I called Allen and said, "I solved your billing problem." "Eh? What?," said Mr. Charm. I said, "I will accept last position: Special Guest Star Jonathan Harris." Well, the next 20 minutes you would not have believed! "YOU GODDAMN ACTORS YOU CAN'T ACT ANYWAY! NONE OF YOU ARE WORTH A NICKEL AND I'VE GOTTA PAY ALL YOU BASTARDS!!!" And on and on. [Laughter.] I didn't open my mouth! I just sat there and listened. "YOU CAN'T ACT ANY OF YOU. YOU'RE THE WORST OF ALL, YOU CAN'T ACT AT ALL!!!" On and on. I took a deep breath and said, "OK!" and hung up. Amazing! That was the first time that kind of outvie billing occurred. Now, of course, billing is total madness: "With the Special Appearance of ... With the Appearance of ... With a Cameo Appearance of ... " I started that whole crap! [Laughter.]

When he joined the cast, he was offered a one-series contract (along with the rest of the cast) so there's no immediate reason to presume that the studio had any particular desire or plans to remove him. Indeed, contractually it would have made no sense to do so since they'd have had to pay him either way.

He does speak about his decision to make his character more personable (especially by interacting with the robot and hamming up his lines with alliteration) but he clearly indicates that this wasn't about preserving his part but rather he credits it for keeping the series popular.

Irwin wanted me to play a deep-dyed, snarling villain. "Grrrrrrr!" One of those. That worried me. I'd done many villains in my career. Mostly comedic villains, which I loved. They're fun! You can be very bad, but you can then redeem yourself, so that the people love you instead of hate you. Clever, clever! We did about three episodes with me sort of "Grrrrrrr!" and Irwin saying, "Brilliant! Brilliant! You've got a wonderful face!" He was so full of s@#%! [Laughter.] And I knew that. Then I began to think, "I'm justly famous for comedic villains. I really am." Because I developed it, I enjoyed it and I loved it. What to do? I said to myself, "I'm going to sneak in a few bits and see what happens." So I did. Nothing happened! So I snuck in some more bits. My bits. My facial expressions. Nothing happened. I said, "Well, I may be able to swing this!"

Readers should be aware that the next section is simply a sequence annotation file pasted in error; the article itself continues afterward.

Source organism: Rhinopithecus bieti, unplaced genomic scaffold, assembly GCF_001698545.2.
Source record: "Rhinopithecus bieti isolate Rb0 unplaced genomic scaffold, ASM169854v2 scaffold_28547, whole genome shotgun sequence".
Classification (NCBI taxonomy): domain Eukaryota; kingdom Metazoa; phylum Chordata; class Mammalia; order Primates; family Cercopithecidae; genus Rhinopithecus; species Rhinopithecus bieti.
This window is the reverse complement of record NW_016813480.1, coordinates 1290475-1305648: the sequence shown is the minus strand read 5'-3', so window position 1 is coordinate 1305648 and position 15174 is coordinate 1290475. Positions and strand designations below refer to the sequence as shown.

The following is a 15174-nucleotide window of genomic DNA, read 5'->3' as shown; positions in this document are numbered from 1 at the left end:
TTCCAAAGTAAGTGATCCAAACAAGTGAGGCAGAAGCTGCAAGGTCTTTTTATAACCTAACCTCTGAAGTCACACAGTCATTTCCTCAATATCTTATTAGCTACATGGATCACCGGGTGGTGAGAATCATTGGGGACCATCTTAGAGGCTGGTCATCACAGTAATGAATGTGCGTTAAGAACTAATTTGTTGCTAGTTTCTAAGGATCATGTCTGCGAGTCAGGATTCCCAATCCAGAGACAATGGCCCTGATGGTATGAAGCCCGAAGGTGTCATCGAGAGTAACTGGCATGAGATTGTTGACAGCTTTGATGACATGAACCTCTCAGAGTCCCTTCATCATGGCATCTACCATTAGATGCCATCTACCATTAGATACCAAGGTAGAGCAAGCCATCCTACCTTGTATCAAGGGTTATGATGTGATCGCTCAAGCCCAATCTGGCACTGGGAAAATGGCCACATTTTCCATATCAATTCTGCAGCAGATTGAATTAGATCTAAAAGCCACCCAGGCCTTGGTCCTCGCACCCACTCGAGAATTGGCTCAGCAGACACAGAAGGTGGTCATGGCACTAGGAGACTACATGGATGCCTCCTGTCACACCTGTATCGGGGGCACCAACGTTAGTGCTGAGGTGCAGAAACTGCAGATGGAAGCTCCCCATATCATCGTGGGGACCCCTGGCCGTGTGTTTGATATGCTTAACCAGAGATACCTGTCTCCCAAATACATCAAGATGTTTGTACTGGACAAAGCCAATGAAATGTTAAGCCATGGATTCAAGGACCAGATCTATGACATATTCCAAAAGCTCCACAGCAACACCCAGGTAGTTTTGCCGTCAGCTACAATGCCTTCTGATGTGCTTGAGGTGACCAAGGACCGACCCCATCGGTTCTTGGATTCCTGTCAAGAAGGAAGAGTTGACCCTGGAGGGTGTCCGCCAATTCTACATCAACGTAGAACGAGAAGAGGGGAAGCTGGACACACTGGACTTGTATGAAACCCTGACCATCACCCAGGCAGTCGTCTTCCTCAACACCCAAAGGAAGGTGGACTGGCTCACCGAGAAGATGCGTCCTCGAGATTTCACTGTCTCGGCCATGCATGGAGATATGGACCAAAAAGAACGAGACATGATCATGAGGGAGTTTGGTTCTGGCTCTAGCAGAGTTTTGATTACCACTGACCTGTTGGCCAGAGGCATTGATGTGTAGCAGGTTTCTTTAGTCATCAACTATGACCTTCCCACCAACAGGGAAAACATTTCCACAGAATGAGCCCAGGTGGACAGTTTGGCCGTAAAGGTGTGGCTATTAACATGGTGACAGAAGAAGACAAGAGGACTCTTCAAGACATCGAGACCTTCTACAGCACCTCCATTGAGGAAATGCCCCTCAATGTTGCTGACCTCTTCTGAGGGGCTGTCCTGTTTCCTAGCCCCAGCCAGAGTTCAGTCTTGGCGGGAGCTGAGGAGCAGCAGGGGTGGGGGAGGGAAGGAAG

One day, I was in my dressing room which I had on the set. I liked it that way, so I could escape when Irwin came down to kill the director. Oh, he was a wicked man! In barges Irwin Allen. He had a habit, when he talked to me, of sticking his finger right under my nose. I couldn't stand it. I knew one day I would bite off that finger! He said, "YOU!," with that finger under my nose. "AND?," I said. "DO MORE!," he said. Well, what then ensued was, for the first time in my vast career, I was allowed to do anything I wanted! To write, rewrite, to develop the relationship with The Robot. I did that! The wonderful alliterations that I dreamed up by the thousand! "YOU BUBBLE-HEADED BOOBY!" [Applause.] "YOU NEANDERTHAL NINNY!!!" [Laughter.] All of that I wrote. Thousands of them. I kept a pad next to me bed and in the middle of the night I'd say, "OH! That's a good one!" [Laughter.] Then use it the next day.

  • That is great stuff. "...when Irwin came down to kill the director." lol – PoloHoleSet Aug 26 '16 at 16:31